by Rana Asfour
London - In November 1966 artist Tom Phillips wanted to find an old book for threepence and alter every page with various techniques to create an entirely new work. The novel he happened to fall upon was a yellow book by W.H. Mallock entitled 'A Human Document'. Phillips decided to call his project 'A Humument'.
According to the artist the naming came about completely by chance. By folding one page in half and turning it back to reveal half of the following page, the running title at the top abridged itself to A HUMUMENT, an earthy word with echoes of humanity and monument as well as a sense of something hewn; or exhumed to end up in the muniment rooms of the archived world.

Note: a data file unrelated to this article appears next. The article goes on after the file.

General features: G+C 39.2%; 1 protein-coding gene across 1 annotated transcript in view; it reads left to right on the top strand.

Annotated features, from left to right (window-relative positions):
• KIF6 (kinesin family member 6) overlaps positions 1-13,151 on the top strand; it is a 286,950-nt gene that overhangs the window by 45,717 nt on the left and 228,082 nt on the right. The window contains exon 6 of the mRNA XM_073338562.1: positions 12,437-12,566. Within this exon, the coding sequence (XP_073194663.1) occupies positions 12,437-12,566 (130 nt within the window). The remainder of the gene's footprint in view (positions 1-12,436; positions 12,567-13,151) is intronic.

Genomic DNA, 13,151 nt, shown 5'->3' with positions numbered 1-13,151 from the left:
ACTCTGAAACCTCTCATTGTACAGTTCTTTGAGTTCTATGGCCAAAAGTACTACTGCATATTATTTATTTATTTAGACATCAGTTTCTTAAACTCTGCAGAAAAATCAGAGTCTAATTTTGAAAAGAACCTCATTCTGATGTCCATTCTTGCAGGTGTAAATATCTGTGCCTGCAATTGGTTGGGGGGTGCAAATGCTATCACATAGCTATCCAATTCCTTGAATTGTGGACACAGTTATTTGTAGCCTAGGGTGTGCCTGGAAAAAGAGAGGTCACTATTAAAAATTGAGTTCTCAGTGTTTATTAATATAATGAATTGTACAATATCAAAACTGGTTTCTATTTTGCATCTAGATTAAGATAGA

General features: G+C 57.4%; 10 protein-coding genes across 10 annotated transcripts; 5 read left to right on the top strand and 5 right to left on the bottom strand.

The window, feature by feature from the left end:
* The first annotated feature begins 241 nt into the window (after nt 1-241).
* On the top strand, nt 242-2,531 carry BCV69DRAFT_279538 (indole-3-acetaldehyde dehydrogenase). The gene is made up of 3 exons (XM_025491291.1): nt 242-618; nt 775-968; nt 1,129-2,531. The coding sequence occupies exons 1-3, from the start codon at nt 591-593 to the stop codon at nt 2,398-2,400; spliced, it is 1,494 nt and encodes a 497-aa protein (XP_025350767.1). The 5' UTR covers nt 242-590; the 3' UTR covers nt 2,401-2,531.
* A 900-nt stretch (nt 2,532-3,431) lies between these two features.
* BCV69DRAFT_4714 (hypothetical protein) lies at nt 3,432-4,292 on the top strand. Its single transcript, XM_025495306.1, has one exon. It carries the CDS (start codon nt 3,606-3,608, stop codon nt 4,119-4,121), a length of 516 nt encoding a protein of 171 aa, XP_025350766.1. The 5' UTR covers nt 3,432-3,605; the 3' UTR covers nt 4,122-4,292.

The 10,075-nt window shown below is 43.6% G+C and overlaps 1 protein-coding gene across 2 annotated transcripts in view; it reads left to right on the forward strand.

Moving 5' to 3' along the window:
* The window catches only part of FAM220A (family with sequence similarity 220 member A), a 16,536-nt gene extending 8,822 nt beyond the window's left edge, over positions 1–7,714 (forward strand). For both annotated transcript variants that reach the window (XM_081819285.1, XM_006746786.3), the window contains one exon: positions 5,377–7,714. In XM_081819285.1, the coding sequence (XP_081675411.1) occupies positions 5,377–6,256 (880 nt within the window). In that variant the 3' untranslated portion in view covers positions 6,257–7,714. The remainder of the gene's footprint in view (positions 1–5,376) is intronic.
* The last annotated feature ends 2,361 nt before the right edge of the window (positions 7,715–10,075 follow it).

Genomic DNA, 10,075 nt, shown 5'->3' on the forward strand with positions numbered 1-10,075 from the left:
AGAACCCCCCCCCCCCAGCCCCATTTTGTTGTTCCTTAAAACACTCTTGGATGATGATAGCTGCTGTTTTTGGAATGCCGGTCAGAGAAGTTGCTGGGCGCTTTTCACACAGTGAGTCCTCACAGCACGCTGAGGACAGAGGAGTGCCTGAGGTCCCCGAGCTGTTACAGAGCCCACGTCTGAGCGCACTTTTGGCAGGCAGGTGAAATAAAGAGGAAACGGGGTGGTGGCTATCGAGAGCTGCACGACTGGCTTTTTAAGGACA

The first reworking was printed privately in 1973. Almost 50 years later he continues to revise and develop it. This work is currently on display at the Royal Academy of Arts in London (Gallery X) as part of its Summer Exhibition. The gallery shows, in three tiers, the first 48 pages from Mallock's original novel with Phillip's first version and final treatment of these same pages.
The Summer Exhibition, the world’s oldest open-submission exhibition runs until August 16. For more on the exhibition, click HERE.
Our favourite picks from the Summer Exhibition:
Subscribe & Never Miss A Post!